That's it! You're fit. You're well fed. You're in the groove, baby, spending and wending your way around a world that was made for you. And when you get tired of all this and run out of money, like everybody told you you would?

Get a job, pal. You didn't think this nonsense was going to last forever, did you? Ah, yes. Back in the saddle, whatever that saddle may be.

Don't that feel good? Top of page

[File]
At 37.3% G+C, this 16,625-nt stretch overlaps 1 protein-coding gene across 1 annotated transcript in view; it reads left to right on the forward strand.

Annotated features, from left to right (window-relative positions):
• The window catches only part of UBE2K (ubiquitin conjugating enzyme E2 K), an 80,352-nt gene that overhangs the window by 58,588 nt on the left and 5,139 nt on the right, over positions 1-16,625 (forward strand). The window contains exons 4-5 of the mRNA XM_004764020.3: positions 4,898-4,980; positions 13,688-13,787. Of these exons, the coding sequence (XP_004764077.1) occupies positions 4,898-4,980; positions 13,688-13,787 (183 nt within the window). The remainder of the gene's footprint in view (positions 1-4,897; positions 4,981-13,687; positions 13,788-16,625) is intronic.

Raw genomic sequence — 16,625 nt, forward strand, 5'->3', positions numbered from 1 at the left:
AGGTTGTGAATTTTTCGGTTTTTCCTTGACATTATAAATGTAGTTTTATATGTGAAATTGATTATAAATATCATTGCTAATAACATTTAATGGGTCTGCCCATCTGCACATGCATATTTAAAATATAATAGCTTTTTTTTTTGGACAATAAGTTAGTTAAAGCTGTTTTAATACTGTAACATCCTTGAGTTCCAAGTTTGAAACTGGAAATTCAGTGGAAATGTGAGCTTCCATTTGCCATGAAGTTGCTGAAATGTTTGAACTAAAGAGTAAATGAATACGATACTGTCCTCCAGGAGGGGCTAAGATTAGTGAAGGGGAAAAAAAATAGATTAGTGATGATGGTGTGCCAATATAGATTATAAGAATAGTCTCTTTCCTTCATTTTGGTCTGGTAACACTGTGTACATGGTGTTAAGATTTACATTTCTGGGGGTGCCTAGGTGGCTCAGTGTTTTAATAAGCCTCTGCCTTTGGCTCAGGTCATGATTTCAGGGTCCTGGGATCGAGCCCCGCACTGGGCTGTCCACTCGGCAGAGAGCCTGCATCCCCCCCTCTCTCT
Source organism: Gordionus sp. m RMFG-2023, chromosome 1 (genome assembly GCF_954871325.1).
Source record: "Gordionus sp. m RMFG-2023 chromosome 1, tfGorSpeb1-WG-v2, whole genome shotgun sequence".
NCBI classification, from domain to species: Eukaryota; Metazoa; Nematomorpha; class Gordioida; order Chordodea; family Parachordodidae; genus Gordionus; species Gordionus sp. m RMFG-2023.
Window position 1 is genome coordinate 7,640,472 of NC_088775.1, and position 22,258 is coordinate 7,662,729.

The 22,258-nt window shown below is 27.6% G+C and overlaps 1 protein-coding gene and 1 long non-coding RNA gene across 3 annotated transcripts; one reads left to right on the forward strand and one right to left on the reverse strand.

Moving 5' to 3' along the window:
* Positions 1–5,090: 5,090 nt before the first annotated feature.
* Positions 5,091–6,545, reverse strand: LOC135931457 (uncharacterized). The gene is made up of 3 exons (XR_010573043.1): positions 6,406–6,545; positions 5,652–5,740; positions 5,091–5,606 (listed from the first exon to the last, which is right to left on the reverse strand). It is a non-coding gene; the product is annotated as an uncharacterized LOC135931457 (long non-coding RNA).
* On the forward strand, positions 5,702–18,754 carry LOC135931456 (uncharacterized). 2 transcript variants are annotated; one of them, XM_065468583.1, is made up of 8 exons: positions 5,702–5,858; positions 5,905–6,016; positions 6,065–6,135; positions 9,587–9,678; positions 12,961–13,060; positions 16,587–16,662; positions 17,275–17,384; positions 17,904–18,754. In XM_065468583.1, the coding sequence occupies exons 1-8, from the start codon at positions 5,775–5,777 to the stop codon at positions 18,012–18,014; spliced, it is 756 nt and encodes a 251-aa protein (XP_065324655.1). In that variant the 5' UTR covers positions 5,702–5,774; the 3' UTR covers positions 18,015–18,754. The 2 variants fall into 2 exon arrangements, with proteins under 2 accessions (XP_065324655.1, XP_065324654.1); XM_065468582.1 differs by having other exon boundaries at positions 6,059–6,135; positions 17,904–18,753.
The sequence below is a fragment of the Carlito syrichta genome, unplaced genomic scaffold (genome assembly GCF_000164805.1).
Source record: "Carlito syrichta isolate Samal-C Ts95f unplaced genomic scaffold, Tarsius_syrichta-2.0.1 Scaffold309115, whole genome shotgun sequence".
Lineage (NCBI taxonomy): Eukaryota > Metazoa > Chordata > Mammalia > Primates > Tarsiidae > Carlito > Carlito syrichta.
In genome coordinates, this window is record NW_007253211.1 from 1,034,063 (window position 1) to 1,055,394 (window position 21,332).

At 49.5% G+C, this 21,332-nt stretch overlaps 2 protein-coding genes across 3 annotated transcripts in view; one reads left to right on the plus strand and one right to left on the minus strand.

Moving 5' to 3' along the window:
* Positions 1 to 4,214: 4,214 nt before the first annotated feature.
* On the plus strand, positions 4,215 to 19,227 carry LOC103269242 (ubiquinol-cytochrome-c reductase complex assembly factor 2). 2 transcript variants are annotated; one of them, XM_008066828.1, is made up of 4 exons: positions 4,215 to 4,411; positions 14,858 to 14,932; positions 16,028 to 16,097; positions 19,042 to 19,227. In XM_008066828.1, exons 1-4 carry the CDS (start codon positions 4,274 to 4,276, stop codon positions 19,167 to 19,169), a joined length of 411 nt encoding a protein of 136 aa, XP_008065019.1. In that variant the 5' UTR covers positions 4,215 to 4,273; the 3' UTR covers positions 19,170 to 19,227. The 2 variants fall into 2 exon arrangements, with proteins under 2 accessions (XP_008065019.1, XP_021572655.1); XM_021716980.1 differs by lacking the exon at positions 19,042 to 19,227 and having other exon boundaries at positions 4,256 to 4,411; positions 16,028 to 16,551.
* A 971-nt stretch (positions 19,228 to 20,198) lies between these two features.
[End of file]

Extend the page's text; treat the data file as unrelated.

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Market indexes are shown in real time, except for the DJIA, which is delayed by two minutes. All times are ET. Disclaimer LIBOR Warning: Neither BBA Enterprises Limited, nor the BBA LIBOR Contributor Banks, nor Reuters, can be held liable for any irregularity or inaccuracy of BBA LIBOR. Disclaimer. Morningstar: © 2014 Morningstar, Inc. All Rights Reserved. Disclaimer The Dow Jones IndexesSM are proprietary to and distributed by Dow Jones & Company, Inc. and have been licensed for use. All content of the Dow Jones IndexesSM © 2014 is proprietary to Dow Jones & Company, Inc. Chicago Mercantile Association. The market data is the property of Chicago Mercantile Exchange Inc. and its licensors. All rights reserved. FactSet Research Systems Inc. 2014. All rights reserved. Most stock quote data provided by BATS.